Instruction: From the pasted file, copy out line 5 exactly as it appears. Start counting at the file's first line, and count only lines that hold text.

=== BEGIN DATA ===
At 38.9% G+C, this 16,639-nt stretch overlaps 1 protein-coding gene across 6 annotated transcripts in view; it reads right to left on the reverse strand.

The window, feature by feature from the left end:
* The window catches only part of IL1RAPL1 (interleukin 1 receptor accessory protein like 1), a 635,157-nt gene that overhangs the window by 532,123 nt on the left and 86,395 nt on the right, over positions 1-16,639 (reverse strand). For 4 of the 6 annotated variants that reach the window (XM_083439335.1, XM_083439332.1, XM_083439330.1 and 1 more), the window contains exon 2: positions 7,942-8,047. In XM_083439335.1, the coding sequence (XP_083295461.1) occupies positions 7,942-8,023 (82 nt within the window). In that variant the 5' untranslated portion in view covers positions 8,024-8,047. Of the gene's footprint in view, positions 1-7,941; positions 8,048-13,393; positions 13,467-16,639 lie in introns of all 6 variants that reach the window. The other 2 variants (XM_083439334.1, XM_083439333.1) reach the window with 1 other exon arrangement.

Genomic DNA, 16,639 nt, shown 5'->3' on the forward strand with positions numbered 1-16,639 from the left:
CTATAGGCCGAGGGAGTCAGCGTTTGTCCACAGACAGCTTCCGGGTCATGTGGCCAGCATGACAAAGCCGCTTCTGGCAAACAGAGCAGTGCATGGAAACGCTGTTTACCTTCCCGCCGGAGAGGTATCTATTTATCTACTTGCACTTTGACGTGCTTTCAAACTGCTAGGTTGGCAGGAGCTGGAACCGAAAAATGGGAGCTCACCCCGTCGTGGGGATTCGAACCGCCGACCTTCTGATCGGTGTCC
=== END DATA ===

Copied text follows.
CTATAGGCCGAGGGAGTCAGCGTTTGTCCACAGACAGCTTCCGGGTCATGTGGCCAGCATGACAAAGCCGCTTCTGGCAAACAGAGCAGTGCATGGAAACGCTGTTTACCTTCCCGCCGGAGAGGTATCTATTTATCTACTTGCACTTTGACGTGCTTTCAAACTGCTAGGTTGGCAGGAGCTGGAACCGAAAAATGGGAGCTCACCCCGTCGTGGGGATTCGAACCGCCGACCTTCTGATCGGTGTCC